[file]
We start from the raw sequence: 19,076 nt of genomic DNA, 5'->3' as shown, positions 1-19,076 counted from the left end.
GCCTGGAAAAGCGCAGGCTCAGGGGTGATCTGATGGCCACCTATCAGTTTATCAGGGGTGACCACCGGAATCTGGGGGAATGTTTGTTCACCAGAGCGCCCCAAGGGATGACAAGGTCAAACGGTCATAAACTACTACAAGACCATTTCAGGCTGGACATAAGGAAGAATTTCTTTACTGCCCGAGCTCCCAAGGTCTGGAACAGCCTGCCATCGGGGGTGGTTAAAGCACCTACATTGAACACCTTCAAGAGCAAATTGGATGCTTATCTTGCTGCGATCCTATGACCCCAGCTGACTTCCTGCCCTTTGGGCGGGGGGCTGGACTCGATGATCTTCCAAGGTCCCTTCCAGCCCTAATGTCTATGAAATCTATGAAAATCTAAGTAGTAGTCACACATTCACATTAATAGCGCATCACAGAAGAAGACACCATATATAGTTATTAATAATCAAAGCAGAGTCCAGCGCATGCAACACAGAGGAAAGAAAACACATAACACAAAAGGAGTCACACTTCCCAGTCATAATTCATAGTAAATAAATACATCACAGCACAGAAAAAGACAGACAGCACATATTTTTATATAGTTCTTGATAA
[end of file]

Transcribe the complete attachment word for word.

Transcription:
We start from the raw sequence: 19,076 nt of genomic DNA, 5'->3' as shown, positions 1-19,076 counted from the left end.
GCCTGGAAAAGCGCAGGCTCAGGGGTGATCTGATGGCCACCTATCAGTTTATCAGGGGTGACCACCGGAATCTGGGGGAATGTTTGTTCACCAGAGCGCCCCAAGGGATGACAAGGTCAAACGGTCATAAACTACTACAAGACCATTTCAGGCTGGACATAAGGAAGAATTTCTTTACTGCCCGAGCTCCCAAGGTCTGGAACAGCCTGCCATCGGGGGTGGTTAAAGCACCTACATTGAACACCTTCAAGAGCAAATTGGATGCTTATCTTGCTGCGATCCTATGACCCCAGCTGACTTCCTGCCCTTTGGGCGGGGGGCTGGACTCGATGATCTTCCAAGGTCCCTTCCAGCCCTAATGTCTATGAAATCTATGAAAATCTAAGTAGTAGTCACACATTCACATTAATAGCGCATCACAGAAGAAGACACCATATATAGTTATTAATAATCAAAGCAGAGTCCAGCGCATGCAACACAGAGGAAAGAAAACACATAACACAAAAGGAGTCACACTTCCCAGTCATAATTCATAGTAAATAAATACATCACAGCACAGAAAAAGACAGACAGCACATATTTTTATATAGTTCTTGATAA